3) Inerrancy as a battle front
I was continually struck by the role that the doctrine of biblical inerrancy has played in separating fundamentalists and evangelicals from various other movements. This doctrine is not merely a theological issue, but a boundary marker, an identity indicator, a sort of litmus test for “who is on our team.” With the rise of higher biblical criticism and the B.B. Warfield vs. Charles Briggs debates of the 1880’s and 1890’s, inerrancy became a battle line between conservatives and liberals, and it has continued to function in this way through 20th century American evangelicalism. It was inerrancy around which the FTS faculty split into two camps in 1962, with Dan Fuller’s comments on this issue on “Black Saturday” (December 1, 1962, a crucial turning point in the power shift at FTS) serving as the catalyst. And inerrancy continued to be a focal point for controversy even after the departure of the conservative FTS faculty, in the Winona scandal, or in the 1970’s “battle for the Bible,” in which the opposing sides were largely made up of former FTS faculty like Harold Lindsell (then editor of Christianity Today) versus current FTS faculty.
This larger historical backdrop has made more intelligible something that has always puzzled me, namely, the elevation among many evangelicals of the doctrine of biblical inerrancy to the role of a criterion for orthodoxy. Make no mistake, I believe that its worth fighting for the integrity of Scripture. But from the way evangelicals regularly talk, you’d think to reject inerrancy is to reject the gospel itself, or at least to become untrustworthy, unsafe, unworthy of alliance, “on the other side.” An interesting exception would be C.S. Lewis, who is loved by almost all evangelicals despite not holding to inerrancy. I appreciate Carl Henry’s more moderate position that inerrancy is a test of evangelical consistency, rather than Harold Lindsell’s view that inerrancy is a test of evangelical identity. I think this perspective allows biblical inerrancy to retain an important distinguishing role without placing non-inerrantists such as C.S. Lewis, Lesslie Newbigin, etc. outside of orthodoxy or unworthy of partnership.
4) The Uneasy Conscience both ancient and modern
I am struck by the relevance of Carl Henry’s 1947 The Uneasy Conscience of Modern Fundamentalism to issues of how social justice and evangelism relate, and what roles they play in the fulfillment of the church’s mission. This issue is not new to our generation! We are rehashing the debates of yesterday. I’d like to read this book, and I’d also like to read Carl Henry’s autobiography. I like him.
5) Suppress partisanship?
Perhaps my macro-disagreement with Marsden is with his philosophy of history-telling, as he outlines it his preface to the first edition:
“I work from a particular Christian commitment that makes me generally sympathetic to what Fuller Seminary has been trying to do since its inception. At the same time, I have also tried to step aside from my sympathies. I think the primary justification for having historians these days is that they can provide critical perspectives, especially on traditions that they take seriously. Partisanship, then, although to some degree inevitable, is to be suppressed for the purposes of such historical understanding” (xxi).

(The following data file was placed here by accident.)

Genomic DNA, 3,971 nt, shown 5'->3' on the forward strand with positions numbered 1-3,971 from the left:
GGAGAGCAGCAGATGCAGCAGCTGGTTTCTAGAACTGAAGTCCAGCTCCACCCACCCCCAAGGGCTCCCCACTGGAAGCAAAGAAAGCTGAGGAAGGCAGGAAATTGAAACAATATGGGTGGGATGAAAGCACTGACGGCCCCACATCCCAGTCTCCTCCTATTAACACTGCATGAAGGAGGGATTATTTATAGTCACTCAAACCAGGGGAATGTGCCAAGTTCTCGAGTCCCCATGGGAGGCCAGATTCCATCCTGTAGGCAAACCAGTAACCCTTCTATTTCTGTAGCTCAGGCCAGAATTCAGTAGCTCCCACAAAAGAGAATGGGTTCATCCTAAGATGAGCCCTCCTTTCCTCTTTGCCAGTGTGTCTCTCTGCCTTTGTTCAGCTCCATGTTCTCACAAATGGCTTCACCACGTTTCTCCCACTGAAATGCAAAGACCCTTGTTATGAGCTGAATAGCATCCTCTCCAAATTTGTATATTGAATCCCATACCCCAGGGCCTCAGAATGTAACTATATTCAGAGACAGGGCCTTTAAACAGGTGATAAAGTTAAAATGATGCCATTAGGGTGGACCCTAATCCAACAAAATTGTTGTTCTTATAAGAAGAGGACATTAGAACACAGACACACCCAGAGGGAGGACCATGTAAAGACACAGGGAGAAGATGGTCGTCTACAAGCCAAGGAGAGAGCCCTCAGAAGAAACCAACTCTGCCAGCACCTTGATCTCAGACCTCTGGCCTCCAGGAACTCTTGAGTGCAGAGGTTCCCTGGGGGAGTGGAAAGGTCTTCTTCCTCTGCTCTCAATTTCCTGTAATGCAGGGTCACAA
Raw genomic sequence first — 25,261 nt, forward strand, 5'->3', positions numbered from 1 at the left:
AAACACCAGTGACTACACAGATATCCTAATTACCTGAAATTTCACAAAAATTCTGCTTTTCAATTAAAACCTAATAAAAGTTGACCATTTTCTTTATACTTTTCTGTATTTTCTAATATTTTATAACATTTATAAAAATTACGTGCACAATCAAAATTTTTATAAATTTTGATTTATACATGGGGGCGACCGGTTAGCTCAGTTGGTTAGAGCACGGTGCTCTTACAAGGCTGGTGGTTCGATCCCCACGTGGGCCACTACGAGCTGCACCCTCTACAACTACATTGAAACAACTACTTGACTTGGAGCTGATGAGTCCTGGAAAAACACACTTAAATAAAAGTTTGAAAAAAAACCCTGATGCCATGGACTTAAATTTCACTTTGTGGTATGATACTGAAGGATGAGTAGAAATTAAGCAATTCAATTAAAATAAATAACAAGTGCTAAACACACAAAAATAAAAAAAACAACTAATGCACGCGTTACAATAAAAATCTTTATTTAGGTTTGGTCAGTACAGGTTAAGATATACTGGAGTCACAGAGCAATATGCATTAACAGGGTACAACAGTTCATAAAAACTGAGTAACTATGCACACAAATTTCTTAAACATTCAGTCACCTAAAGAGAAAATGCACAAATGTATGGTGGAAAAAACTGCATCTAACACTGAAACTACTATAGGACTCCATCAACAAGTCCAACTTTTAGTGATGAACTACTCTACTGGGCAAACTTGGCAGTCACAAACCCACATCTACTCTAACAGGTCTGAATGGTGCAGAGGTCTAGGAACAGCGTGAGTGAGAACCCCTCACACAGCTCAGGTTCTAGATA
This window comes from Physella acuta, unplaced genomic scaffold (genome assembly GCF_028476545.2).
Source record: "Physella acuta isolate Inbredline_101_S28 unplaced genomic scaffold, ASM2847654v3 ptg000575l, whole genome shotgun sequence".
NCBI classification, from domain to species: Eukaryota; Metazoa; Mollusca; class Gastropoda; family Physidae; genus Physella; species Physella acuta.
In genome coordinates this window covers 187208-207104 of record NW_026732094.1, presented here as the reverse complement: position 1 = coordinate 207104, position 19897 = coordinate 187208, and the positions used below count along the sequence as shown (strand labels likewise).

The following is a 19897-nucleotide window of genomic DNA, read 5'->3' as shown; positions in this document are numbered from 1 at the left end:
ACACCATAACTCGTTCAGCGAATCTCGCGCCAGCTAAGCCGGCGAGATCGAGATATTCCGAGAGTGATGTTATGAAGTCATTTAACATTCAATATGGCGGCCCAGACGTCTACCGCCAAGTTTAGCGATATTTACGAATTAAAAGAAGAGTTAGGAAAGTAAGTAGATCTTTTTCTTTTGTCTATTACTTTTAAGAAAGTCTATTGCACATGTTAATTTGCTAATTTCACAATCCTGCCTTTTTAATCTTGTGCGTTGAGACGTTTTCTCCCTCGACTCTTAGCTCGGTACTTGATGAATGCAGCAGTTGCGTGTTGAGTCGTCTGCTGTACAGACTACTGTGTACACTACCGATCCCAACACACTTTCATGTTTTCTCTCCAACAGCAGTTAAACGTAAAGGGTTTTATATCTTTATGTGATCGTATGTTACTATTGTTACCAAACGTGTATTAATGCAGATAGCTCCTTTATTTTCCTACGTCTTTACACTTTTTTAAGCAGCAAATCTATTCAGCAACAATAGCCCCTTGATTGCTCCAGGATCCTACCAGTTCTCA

I am grateful for Marsden’s superb historical work, and I appreciate the attempt at fairness and openness, but I disagree with the idea that partisanship and sound historical narration are at odds. It seems to me implicit in a Christian worldview that good and evil are real categories across the plain of human history, and that faithful historical narration is wholly consistent with loyalty to the good and opposition to the bad. Yes, there are ambiguities in distinguishing between good and evil, as he says in the next paragraph, and simplistic interpretations in which the “good guys” have no bad and the “bad guys” have no good are to be rejected. Nevertheless, I am not convinced that the moral ambiguities of history require us to step outside our loyalties: they might make us more cautious in where we assign that loyalty, but they should not make us suppress that loyalty. Nor do I think Marsden’s interpretation of FTS’ history, in a more general sense of the term, any less partisan: to step outside of an interpretative standpoint of loyalty to a particular cause is not to step into objectivity, but into loyalty to some other interpretative standpoint.
I do not think that every change at FTS over the years has been a negative one. As examples, I would see its racial diversification, its loss of an exclusively premillennial eschatology, and its movement away from the complete prohibition of alcohol all as positive developments. But the general drift at FTS, from my vantage point, has been away from the hard edges of the gospel, away from the distinctiveness of the church from the culture, away from the courageous affirmation of the offensive aspects of biblical truth, away even from academic rigor in classical theology (cf. the M.Div. curriculum in the 1950’s to today – note the differences in Bible and biblical languages!). My concluding question is why does this so often happen at evangelical academic institutions? What is the cause of this inexorable tendency, repeated in countless examples throughout the 20th century? And related: how do establish evangelical academic institutions in such a way as to safeguard against both fundamentalist close-mindedness and the drift toward liberalism and doctrinal laxity? How do we not only steer the ship between the Scylla of fundamentalist defensiveness and the Charybdis of liberal openness, but also set up the next generation to continue in this track? More on this on #7….